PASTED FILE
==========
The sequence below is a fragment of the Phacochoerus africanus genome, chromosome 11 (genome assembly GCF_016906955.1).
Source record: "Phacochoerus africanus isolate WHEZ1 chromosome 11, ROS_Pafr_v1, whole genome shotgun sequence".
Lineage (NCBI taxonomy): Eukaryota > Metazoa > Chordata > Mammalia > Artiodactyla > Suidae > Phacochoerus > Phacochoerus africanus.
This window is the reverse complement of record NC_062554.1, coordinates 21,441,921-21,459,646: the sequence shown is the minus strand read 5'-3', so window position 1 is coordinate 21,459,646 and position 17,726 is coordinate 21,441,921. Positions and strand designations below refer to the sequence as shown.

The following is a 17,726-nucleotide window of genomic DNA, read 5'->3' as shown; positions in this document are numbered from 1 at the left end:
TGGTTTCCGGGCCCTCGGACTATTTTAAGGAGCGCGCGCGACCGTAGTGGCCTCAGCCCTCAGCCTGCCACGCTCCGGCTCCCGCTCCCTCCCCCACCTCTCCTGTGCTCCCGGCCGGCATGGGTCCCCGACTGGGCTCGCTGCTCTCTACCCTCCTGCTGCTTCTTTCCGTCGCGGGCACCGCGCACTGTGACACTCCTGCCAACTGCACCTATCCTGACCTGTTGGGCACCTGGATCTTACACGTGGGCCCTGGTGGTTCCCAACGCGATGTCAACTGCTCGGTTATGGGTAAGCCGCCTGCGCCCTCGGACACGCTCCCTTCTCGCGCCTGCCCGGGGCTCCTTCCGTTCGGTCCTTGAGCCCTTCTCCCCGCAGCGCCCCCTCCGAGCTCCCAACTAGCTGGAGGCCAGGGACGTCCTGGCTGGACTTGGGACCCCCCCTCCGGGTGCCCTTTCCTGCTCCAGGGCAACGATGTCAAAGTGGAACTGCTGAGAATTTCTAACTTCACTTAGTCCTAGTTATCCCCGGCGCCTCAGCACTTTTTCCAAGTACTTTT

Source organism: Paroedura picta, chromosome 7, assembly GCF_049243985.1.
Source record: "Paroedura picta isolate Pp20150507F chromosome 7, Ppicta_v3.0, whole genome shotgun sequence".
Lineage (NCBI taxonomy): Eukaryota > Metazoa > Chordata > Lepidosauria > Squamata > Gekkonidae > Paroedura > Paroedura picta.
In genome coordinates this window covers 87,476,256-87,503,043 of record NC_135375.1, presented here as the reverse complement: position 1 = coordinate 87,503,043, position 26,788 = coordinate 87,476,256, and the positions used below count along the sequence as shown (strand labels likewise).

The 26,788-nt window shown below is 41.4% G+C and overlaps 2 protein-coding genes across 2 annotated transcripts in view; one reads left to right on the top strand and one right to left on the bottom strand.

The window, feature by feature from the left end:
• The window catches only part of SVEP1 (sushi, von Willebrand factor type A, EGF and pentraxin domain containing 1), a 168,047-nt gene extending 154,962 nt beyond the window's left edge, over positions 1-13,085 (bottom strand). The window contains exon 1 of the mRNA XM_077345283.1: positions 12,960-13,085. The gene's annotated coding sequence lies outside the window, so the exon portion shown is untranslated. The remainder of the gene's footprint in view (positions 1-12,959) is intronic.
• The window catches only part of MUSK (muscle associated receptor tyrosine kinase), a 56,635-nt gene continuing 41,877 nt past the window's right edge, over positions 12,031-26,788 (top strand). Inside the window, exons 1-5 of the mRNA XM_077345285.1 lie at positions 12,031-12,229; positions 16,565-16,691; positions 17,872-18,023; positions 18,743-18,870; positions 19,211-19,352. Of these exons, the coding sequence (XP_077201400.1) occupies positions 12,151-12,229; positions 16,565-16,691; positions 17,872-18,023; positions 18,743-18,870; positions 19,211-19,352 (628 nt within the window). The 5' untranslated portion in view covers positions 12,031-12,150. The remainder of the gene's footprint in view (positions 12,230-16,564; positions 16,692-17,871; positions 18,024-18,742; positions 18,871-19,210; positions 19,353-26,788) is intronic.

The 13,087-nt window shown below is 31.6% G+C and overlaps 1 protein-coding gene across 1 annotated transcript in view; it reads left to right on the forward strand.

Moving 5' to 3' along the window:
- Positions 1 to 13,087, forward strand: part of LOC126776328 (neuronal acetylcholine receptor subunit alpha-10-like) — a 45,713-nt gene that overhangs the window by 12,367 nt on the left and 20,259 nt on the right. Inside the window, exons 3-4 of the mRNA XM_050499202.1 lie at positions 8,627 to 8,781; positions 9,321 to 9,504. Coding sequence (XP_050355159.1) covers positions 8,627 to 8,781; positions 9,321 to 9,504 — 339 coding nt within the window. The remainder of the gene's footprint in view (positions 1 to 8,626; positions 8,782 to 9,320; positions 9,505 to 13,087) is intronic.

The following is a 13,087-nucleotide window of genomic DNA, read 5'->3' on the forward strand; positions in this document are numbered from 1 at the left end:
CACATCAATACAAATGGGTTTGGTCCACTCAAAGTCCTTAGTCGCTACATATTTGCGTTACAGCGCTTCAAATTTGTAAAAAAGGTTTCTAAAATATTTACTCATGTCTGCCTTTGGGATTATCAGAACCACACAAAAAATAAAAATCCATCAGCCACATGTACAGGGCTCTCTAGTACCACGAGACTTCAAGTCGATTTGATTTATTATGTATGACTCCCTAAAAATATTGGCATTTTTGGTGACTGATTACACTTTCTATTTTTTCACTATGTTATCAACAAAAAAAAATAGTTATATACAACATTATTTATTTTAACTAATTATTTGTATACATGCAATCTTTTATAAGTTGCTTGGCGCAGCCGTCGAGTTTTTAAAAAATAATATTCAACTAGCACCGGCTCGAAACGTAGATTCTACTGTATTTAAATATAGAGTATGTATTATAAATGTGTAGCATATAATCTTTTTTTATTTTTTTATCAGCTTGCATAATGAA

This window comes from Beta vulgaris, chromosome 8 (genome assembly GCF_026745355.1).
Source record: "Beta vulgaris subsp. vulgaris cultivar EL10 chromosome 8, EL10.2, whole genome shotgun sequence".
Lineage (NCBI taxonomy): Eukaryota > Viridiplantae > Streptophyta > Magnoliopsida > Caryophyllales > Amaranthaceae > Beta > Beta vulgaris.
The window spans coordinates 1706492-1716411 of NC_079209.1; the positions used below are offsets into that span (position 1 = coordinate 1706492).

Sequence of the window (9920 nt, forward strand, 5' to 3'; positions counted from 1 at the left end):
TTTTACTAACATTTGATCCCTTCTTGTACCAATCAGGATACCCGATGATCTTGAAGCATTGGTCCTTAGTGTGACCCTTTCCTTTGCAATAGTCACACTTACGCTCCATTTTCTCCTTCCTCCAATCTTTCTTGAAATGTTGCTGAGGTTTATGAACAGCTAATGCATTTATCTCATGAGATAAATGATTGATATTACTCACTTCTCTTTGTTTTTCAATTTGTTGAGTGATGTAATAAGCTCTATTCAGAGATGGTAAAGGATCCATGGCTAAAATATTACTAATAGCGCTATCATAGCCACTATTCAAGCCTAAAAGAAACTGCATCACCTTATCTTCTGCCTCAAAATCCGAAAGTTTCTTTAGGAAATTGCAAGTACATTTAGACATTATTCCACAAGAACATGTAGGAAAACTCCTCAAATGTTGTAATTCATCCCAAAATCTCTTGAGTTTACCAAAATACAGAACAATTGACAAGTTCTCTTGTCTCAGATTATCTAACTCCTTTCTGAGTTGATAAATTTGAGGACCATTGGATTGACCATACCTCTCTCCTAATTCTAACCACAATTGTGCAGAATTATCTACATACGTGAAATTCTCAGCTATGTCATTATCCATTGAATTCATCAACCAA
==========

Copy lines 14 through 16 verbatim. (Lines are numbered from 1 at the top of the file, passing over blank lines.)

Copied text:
• The window catches only part of MUSK (muscle associated receptor tyrosine kinase), a 56,635-nt gene continuing 41,877 nt past the window's right edge, over positions 12,031-26,788 (top strand). Inside the window, exons 1-5 of the mRNA XM_077345285.1 lie at positions 12,031-12,229; positions 16,565-16,691; positions 17,872-18,023; positions 18,743-18,870; positions 19,211-19,352. Of these exons, the coding sequence (XP_077201400.1) occupies positions 12,151-12,229; positions 16,565-16,691; positions 17,872-18,023; positions 18,743-18,870; positions 19,211-19,352 (628 nt within the window). The 5' untranslated portion in view covers positions 12,031-12,150. The remainder of the gene's footprint in view (positions 12,230-16,564; positions 16,692-17,871; positions 18,024-18,742; positions 18,871-19,210; positions 19,353-26,788) is intronic.

The 13,087-nt window shown below is 31.6% G+C and overlaps 1 protein-coding gene across 1 annotated transcript in view; it reads left to right on the forward strand.

Moving 5' to 3' along the window: